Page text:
A few weeks before leaving on our trip to Iceland and Wales, I purchased a suet feeder and a good supply of suet cakes. I’d heard how birds go crazy for suet, and a friend had posted a video of his suet feeder with a lovely rose-breasted grosbeak feeding voraciously. Not only that, but his feeder swarmed with bushtits.
My feeder stood untenanted for two weeks, until one day a California scrub-jay found it and took a few tentative pecks. I’m not yet back in California, but my brother, who was dog sitting for us, reports that the scrub-jay was the only visitor and polished the cake off by itself.
It was with much delight, then, that we arrived at our vacation rental at Pensychnant, a wooded hill above the town of Conwy in North Wales, to find two suet feeders placed outside the living room window with a steady stream of visitors coming to feed. Last week, I wrote about the decline and disappearance of many British birds; I’m happy to report that, from my experience, this doesn’t seem necessarily true of all garden birds.
When you think of British birds, vivid colors are probably not what spring to mind, but the garden birds there are surprisingly colorful. The most common birds on the feeders at Pensychnant were blue tits, close relatives of the North American chickadees, but with a pleasing combination of blues, greens and yellows. There were blue tits present on the feeders from first thing in the morning till dusk, and they were the one bird that wouldn’t fly away when we stood in the window just feet away from the feeders. The most I saw at one time was a dozen.
Other members of the tit family that were regular visitors were great tits ? much larger than blue tits but still brightly colored ? and coal tits. As the name suggests, the latter are rather drab, but not without their charms.
I was surprised at the variety of finches that came to the feeders. On several occasions siskins were present; this is a different species from our pine siskin, the male being a brilliant yellow. Goldfinches were also regular. The European goldfinch is nothing like our familiar species. The adult is quite gaudy, with a crimson, black and white face, and broad yellow wing bars. A redpoll visited once but didn’t stay long. They are tiny, mostly streaky brown, but with a bright red cap and a neat black bib.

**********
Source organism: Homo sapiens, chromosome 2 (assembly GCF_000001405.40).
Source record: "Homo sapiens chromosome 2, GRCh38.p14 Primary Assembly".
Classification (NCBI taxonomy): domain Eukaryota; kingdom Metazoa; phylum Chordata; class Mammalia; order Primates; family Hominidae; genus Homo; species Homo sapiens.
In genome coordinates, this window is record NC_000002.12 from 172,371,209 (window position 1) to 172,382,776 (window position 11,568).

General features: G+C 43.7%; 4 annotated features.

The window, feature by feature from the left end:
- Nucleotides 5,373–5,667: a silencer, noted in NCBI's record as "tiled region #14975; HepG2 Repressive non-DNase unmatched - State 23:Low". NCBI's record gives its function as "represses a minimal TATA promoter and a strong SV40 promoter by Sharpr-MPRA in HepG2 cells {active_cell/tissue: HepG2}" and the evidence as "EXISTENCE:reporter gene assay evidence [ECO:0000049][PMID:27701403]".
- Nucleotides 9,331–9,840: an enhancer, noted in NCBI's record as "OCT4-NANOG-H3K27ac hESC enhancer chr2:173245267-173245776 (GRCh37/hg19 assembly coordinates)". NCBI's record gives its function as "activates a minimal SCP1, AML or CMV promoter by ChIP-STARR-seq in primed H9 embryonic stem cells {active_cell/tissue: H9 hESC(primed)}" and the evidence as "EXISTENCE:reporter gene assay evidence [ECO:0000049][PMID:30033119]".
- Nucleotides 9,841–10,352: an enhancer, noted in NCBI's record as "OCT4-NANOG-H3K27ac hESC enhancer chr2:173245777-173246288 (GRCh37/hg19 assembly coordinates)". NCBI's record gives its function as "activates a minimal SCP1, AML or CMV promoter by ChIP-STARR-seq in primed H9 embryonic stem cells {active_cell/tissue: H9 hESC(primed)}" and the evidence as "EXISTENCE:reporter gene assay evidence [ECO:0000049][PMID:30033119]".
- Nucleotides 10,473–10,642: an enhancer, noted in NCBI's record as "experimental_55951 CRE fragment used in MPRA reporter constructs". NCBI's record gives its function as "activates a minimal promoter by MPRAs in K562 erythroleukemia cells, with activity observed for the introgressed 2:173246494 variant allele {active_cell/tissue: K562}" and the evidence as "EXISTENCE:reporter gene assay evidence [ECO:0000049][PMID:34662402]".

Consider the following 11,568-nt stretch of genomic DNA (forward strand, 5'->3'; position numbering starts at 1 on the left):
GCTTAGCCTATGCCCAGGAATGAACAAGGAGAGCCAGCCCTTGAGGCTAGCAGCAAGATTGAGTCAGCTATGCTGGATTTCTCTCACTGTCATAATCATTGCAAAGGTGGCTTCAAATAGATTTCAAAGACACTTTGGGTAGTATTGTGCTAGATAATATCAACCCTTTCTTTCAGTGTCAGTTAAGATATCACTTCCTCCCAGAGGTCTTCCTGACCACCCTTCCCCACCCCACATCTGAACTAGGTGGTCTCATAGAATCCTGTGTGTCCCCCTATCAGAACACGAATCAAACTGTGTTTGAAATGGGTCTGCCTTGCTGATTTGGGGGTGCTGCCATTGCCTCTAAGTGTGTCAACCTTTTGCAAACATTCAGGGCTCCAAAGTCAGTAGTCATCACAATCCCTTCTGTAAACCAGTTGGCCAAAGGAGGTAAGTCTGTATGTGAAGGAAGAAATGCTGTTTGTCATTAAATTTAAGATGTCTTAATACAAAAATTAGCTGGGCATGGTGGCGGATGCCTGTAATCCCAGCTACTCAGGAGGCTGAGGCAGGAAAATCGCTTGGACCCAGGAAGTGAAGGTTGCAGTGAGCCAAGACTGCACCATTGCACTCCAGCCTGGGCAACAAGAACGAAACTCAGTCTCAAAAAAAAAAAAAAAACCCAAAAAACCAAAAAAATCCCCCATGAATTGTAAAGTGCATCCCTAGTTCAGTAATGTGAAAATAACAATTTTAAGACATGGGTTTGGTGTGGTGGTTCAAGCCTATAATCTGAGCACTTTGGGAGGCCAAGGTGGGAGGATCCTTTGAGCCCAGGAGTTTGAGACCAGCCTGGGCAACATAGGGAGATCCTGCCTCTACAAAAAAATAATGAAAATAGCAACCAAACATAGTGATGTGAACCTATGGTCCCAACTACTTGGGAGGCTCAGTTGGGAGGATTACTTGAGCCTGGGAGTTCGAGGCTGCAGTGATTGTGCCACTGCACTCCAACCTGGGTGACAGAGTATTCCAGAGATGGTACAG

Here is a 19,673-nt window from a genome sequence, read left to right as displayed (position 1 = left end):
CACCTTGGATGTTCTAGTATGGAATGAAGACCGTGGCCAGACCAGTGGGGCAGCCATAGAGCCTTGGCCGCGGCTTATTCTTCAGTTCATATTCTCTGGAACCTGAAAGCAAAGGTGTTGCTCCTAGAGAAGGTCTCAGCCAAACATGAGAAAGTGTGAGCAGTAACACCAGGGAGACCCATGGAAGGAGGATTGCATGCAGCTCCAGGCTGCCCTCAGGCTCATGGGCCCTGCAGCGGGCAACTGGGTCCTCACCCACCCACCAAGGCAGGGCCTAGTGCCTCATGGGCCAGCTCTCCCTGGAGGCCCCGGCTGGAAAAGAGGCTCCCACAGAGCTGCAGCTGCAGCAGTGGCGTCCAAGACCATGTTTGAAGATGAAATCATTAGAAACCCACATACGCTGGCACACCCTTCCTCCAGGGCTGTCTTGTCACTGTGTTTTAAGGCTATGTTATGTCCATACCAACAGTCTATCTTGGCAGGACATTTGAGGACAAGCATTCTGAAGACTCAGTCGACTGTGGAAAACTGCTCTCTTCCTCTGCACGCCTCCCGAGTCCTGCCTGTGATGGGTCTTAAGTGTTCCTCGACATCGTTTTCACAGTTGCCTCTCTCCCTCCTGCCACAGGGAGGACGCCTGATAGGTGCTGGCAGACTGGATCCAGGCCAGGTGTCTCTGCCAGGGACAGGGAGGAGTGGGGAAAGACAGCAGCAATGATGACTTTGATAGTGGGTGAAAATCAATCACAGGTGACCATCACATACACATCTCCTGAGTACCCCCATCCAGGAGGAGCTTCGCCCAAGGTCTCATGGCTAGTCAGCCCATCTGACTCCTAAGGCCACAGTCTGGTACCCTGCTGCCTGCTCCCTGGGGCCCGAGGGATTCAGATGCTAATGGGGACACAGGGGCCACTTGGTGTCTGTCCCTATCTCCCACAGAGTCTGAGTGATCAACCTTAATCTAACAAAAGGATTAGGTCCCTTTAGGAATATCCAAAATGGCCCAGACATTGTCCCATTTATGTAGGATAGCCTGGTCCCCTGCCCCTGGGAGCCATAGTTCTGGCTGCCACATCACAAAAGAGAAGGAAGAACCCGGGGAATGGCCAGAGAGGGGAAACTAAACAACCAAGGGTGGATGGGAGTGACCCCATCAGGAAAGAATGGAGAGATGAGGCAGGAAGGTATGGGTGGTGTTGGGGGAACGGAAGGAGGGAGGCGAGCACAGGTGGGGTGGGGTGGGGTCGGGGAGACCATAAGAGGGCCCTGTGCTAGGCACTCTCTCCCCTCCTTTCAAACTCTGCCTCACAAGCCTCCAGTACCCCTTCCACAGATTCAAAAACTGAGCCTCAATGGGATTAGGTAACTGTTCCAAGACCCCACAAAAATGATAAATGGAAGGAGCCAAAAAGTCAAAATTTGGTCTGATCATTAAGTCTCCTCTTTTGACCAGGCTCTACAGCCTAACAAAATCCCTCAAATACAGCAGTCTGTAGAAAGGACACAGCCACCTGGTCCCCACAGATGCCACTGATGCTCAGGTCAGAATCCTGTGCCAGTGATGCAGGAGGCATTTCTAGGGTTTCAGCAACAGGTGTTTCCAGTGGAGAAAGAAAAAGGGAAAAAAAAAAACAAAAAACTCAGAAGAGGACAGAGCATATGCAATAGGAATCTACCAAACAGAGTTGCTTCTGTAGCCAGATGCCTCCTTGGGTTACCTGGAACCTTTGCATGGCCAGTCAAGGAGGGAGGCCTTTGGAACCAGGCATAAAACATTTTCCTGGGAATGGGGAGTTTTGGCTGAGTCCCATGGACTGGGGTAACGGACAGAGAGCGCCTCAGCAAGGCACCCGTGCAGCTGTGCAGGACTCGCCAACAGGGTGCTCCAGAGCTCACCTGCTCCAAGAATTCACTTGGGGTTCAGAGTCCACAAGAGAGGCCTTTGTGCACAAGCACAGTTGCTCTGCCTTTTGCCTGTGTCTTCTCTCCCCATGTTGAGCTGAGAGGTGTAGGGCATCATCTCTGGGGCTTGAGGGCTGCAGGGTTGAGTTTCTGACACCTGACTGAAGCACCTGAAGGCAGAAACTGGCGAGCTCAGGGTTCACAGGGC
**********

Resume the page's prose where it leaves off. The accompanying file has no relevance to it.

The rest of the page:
Of course, with all this activity there was bound to be some spillage, and species that didn’t have the right kind of feet to grasp on a feeder took full advantage. Another brightly colored finch, the chaffinch, was one such bird. The males are a riot of colors: blue, green, orange and gray. Other birds that helped clean up were European robins, dunnocks (also known as the hedge accentor), song thrushes, blackbirds and even the occasional cheeky jackdaw.
Most thrilling for me were regular visits by a pair of great-spotted woodpeckers, a bird that was one of my favorites as a youth. Most other birds would scram when the woodpeckers arrived; one look at the heavy chisel-like bill would tell you why.
Unsurprisingly, the feeders were empty after a couple of days, so I had to buy a fresh supply at the supermarket. The British are such avid bird lovers that there was a remarkable variety of bird food available.
I’m hoping that as fall approaches and our wintering birds begin to reappear, my suet feeder will begin to approach those at Pensychnant.
Hugh Ranson is an active birder with 36 years of experience in Santa Barbara County. His column appears Saturdays. Email him at email@example.com.